Girl Talk: Honoring Ourselves

I call it “breakthrough” when we as women finally learn to accept, honor and love ourselves as we are.

Iyanlya Vanzant wrote a book and a poem by the same name, One Day My Soul Just Opened Up.  At the beginning of the book is the poem, and one verse reads:

One day, my soul just opened up

There were revelations, annihilations and resolutions

feelings of doubt and betrayal,vengeance and forgiveness

memories of things I’d seen and done before…

Vanzant’s book takes readers through a number of things people in general, but women in particular, seem to struggle with: self-acceptance, acceptance,  setting boundaries, dealing with disappointment…and she offers exercises that readers can do to begin the process of doing whatever we need in order to have …souls that open up.

Dealing with those things, “things of the soul,” as they were, are those things which can help us know and love and honor who we are. That book, along with Wayne Dyer‘s latest, Wishes Fulfilled,” have been food for me.

From the beginning, I always compared myself to others. I was too tall, too skinny, I had a giant gap between my two front teeth, I was smart, but not as smart as “the smartest” in the class. I continued making comparisons and subsequently rating myself lower than I wanted to be …until fairly recently, when “my soul just opened up,” and, as Ntozake Shange wrote, “I found God in myself.”

There are reasons why we women tend to compare ourselves, but none of them make much sense.  I find myself wondering if our lack of respect for ourselves in this area is the same reason or lack of respect that keeps us in relationships, romantic or otherwise, that are not good enough. We remind me of Edith Bunker, who really was not treated very well by her husband Archie, but who was always running to serve him. I mean literally running. No matter how much she ran or showed obeisance to him, she was never worthy of him treating her like a wonderful woman. She was, instead, an “object,” his wife. She acted as though she felt she had no inherent worth, and that all she was good for was serving her husband.

There isn’t anything wrong with having the kind of love Edith had for Archie, but not at the expense of honoring ourselves. I am a pastor; I honor the people I serve, but I realized I was suffering from the “Edith Bunker” syndrome, honoring the people I serve more than I honored myself…and I realized I was doing myself great spiritual damage and was not doing my ministry any good, either.

It was clearly a breakthrough, and I was able to see how my behavior had spread into all areas of my life. I was honoring people who did not honor me, and I was making some people a priority in my life, who had made me an option in theirs.

It is amazing how many of us as women keep ourselves in self-imposed spiritual and emotional prisons. Our souls are not open, but are, rather, closed tightly. Behind those closed doors we keep so many feelings that are instrumental in keeping us at the edge of life instead of being immersed in life, while we yet have the chance. For the longest, I knew something was off-center in my life, but didn’t know what it was…not until recently. As a child, I didn’t feel honored or liked in my family; it seemed that I could never do anything right; I looked funny…and all that baggage became feelings that I carefully folded and carried around inside me.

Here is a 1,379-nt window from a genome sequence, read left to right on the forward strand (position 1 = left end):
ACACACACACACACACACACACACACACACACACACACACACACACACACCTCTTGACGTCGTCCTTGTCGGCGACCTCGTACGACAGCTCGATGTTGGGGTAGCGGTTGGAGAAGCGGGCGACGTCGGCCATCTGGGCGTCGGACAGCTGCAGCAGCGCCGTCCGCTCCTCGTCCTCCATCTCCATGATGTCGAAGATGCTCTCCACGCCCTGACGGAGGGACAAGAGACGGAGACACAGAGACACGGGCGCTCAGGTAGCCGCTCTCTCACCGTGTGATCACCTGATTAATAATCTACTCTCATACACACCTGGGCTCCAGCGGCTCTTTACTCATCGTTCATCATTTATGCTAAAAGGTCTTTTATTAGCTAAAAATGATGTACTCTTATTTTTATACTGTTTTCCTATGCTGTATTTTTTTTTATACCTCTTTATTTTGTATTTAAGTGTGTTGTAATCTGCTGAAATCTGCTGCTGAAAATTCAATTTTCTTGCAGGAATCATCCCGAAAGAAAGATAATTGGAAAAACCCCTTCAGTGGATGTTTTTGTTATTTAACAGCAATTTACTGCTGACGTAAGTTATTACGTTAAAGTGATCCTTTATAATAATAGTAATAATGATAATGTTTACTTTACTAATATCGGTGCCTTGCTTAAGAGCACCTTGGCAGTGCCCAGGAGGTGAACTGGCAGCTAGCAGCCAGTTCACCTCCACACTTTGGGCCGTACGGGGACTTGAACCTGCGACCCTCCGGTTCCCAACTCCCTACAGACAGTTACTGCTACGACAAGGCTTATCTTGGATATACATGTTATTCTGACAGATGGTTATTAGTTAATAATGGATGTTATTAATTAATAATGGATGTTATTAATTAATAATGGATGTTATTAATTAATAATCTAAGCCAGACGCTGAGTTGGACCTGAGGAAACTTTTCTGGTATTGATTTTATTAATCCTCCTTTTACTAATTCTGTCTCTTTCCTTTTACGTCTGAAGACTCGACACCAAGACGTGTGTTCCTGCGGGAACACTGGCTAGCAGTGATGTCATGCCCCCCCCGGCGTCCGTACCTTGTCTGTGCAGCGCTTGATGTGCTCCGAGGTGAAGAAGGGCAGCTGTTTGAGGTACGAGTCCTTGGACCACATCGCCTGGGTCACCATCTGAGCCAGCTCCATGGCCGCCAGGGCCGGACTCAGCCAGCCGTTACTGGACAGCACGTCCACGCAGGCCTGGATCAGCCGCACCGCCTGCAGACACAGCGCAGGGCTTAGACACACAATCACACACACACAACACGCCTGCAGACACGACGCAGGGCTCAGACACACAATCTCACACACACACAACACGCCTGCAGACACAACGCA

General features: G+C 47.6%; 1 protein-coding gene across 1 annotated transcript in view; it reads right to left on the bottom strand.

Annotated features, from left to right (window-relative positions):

Life is a little too short for that.

And so, for the rest of my days, however many those may be, I am going to “walk in myself.” I am going to appreciate my gifts and use them, and not worry about what I don’t have and what I cannot do. It really doesn’t matter. There is plenty I can do…and will do.

This morning there was a thunderstorm here, and as the rain fell and the thunder and lightning played an amazing symphony of sound, I realized that we women have symphonies in us that nobody has ever heard; they don’t have a clue there is so much in us because we have kept those parts of us hidden. We have sublimated our gifts, trying to please others who cannot or will not be pleased, and trying to be what we will never be.

God is waiting for the symphonies.

A candid observation …

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Comments

  1. Caroline says:

    Well amen! I think the message of loving each and every part of yourself is one that everyone could stand to have a lesson in, but especially women. It must be quite a liberating feeling to get to the place where your “soul opens up”. Hope to get there one day myself.

  2. May I have permission to use the following excerpt in my book? It is amazing how many of us as women keep ourselves in self-imposed spiritual and emotional prisons. Our souls are not open, but are, rather, closed tightly. Behind those closed doors we keep so many feelings that are instrumental in keeping us at the edge of life instead of being immersed in life, while we yet have the chance. For the longest, I knew something was off-center in my life, but didn’t know what it was…not until recently. As a child, I didn’t feel honored or liked in my family; it seemed that I could never do anything right; I looked funny…and all that baggage became feelings that I carefully folded and carried around inside me.
    Life is a little too short for that.
    And so, for the rest of my days, however many those may be, I am going to “walk in myself.” I am going to appreciate my gifts and use them, and not worry about what I don’t have and what I cannot do. It really doesn’t matter. There is plenty I can do…and will do.

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